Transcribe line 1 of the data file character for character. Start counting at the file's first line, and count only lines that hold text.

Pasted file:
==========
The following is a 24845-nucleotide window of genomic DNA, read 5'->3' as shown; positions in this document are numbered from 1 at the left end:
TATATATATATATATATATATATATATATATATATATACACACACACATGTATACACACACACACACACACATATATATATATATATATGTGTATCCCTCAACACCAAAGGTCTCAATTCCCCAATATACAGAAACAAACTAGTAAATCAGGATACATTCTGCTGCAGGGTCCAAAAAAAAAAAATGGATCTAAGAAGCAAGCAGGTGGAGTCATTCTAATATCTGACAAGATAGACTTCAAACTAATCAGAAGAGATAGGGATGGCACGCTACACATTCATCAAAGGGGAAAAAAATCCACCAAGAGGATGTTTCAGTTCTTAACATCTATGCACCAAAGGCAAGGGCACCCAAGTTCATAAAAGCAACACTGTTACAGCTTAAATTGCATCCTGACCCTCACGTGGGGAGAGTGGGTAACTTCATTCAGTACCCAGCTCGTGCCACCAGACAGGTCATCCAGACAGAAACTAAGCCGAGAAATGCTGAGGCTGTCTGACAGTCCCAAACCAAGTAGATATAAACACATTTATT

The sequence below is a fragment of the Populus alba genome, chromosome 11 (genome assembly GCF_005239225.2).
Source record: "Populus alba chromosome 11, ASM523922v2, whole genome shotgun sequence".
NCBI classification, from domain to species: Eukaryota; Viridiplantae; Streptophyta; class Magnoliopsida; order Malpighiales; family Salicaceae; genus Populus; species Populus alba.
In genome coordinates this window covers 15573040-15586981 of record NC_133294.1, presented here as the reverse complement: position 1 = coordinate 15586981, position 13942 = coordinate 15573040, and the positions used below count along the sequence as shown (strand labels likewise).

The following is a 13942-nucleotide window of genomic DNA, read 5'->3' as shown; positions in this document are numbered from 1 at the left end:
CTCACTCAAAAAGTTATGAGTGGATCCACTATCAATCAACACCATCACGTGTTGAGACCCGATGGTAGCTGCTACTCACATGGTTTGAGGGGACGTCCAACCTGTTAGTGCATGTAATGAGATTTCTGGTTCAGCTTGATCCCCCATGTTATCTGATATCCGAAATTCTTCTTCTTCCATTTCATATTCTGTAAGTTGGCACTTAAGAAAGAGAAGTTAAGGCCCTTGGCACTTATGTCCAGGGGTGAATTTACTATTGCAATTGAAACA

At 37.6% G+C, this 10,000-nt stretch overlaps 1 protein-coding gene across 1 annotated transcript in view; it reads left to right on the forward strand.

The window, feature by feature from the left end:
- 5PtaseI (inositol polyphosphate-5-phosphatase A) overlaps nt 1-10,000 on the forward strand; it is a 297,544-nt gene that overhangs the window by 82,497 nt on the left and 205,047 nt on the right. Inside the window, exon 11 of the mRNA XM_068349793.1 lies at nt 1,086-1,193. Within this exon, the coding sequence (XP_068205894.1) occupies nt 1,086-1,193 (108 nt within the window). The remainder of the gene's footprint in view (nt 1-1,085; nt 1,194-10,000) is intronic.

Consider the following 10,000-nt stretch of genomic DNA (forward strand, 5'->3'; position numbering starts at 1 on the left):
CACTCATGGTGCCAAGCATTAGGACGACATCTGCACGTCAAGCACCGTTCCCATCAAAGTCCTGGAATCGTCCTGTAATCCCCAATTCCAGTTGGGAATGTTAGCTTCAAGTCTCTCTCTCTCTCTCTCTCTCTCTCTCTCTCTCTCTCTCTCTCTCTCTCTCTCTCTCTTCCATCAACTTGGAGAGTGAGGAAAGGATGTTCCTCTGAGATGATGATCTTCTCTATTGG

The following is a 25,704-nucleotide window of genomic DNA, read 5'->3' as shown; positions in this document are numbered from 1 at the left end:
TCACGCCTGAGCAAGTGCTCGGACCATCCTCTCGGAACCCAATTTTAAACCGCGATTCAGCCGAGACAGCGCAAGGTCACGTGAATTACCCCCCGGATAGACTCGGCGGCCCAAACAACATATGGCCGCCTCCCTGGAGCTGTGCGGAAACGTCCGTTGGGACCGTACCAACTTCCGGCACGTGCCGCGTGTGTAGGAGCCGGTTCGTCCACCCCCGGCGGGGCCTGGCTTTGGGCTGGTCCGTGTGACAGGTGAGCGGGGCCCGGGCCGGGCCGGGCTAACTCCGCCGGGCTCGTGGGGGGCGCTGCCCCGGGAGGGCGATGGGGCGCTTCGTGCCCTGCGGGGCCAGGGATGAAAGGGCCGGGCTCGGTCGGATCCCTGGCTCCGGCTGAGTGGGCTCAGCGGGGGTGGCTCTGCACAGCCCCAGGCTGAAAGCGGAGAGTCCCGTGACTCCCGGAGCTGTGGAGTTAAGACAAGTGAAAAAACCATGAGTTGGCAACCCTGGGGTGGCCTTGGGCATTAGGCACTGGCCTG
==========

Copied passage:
The following is a 24845-nucleotide window of genomic DNA, read 5'->3' as shown; positions in this document are numbered from 1 at the left end: